Entertainment & Arts

Sir Alan Ayckbourn voices fears over theatre screenings

The cast of A Small Family Business Image copyright JOHAN PERSSON
Image caption Sir Alan's play A Small Family Business will be beamed to cinemas from the National Theatre on Thursday

Playwright Sir Alan Ayckbourn has expressed fears that live screenings of plays in cinemas could spell trouble for theatres around the UK.

Venues like the National Theatre and RSC regularly beam plays to cinemas.

Sir Alan ran the Stephen Joseph Theatre in Scarborough for 37 years.

He told the BBC: "One's fear, which may be groundless, is that eventually we and our equivalent theatres will stop doing plays and they'll all be streamed live from these centres of excellence."

Imitating an announcer, he continued: "'Straight from the RSC', 'Straight from the National', 'Straight from the Royal Court'.

"It's an invidious solution because audiences, unless they've been there in London, will not have the effect of watching live performance.

"They'll have a second-hand live performance, which isn't really what we're after."

Image caption Sir Alan is preparing to direct two shows in Scarborough this summer

Venues like the National and RSC are broadcasting an increasing number of plays to cinemas around the world.

One of Sir Alan's plays, A Small Family Business, will itself be beamed live from the National to cinemas on Thursday.

Under its National Theatre Live banner, the National has screened 30 productions since 2009, including War Horse, The Curious Incident of the Dog in the Night-Time and Frankenstein.

The RSC followed suit last November with a broadcast of Richard II, starring David Tennant.

Sir Alan is one of the UK's most popular playwrights and will unveil his 78th play Roundelay at the Stephen Joseph Theatre in September.

The venue is one of 550 to be screening A Small Family Business in the UK on Thursday.

'Orchestrated' action

Recalling TV broadcasts of his plays in the 1960s, Sir Alan said they did not capture the full experience of watching them in person.

"I don't have a camera in mind when I'm writing," he said. "I just say, there are four people on the stage and they're all reacting differently and the human eye can take it all in.

"But you got the sense that the poor television director and vision mixer were whipping around trying to get it all in, or you missed some of it because you decided to settle on one face. So it's not the same."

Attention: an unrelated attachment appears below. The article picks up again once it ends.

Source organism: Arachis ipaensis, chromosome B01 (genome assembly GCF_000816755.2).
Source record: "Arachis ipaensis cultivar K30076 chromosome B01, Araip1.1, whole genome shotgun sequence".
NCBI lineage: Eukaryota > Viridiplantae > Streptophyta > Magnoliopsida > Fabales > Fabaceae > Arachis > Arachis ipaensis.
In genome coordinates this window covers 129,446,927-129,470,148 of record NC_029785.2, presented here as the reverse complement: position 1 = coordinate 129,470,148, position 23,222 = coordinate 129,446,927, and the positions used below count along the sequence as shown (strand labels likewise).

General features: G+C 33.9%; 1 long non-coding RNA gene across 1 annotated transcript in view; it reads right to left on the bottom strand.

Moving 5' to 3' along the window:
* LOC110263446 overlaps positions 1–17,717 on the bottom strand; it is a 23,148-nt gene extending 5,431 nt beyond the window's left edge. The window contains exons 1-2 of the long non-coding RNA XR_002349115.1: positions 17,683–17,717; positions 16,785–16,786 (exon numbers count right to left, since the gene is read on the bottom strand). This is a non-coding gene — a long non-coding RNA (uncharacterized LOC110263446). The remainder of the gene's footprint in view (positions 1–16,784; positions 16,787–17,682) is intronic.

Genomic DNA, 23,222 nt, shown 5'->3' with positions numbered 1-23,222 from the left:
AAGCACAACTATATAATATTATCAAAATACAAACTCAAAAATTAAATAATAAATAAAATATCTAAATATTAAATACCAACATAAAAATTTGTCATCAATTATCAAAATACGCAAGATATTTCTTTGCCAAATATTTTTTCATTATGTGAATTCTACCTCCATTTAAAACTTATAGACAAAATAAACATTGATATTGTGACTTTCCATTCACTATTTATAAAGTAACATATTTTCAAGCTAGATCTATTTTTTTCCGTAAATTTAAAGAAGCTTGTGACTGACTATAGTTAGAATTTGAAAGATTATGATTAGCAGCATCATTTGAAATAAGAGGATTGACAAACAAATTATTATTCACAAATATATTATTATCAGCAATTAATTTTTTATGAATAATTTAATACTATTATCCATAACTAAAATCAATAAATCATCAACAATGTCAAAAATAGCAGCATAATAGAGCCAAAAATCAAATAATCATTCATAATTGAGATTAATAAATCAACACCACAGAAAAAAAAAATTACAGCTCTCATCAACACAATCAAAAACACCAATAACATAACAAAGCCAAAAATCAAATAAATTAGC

A Small Family Business is set in six rooms, with action often going on in more than one part of the set at the same time.

"There's an awful lot of people milling around," Sir Alan said.

"Unless you put a camera bang in the middle of the stalls and shoot the whole thing in long shot, which is probably the only way to get all that in, you're going to have to start to make decisions on which room you're going to be in.

"What is nice about A Small Family Business is they're talking down here and there's a girl up there slowly doing what she's doing. That is secondary action. It's orchestrated.

"I hope that people who haven't seen it on stage will actually enjoy it when they see it streamed. It depends how good a job they do with it."

'Capture the experience'

The National Theatre's head of digital, David Sabel, said research would soon be published showing that its cinema screenings did not eat into regional theatre audiences.

"We've always seen NT Live as a complement to the live experience, not a replacement," he said.

"Alan's agreed for us to broadcast the show, so hopefully he's looking forward to it. It's not the first time we've had someone who's been sceptical and I can absolutely understand his concerns. I hope the proof will be in the pudding and he'll be converted."

Filming techniques have moved on since the days when Sir Alan's plays were filmed in the 1960s, Mr Sabel added.

"We've got seven cameras that have been chosen to go exactly where they should go to best capture the show and give people the best experience on the big screen."

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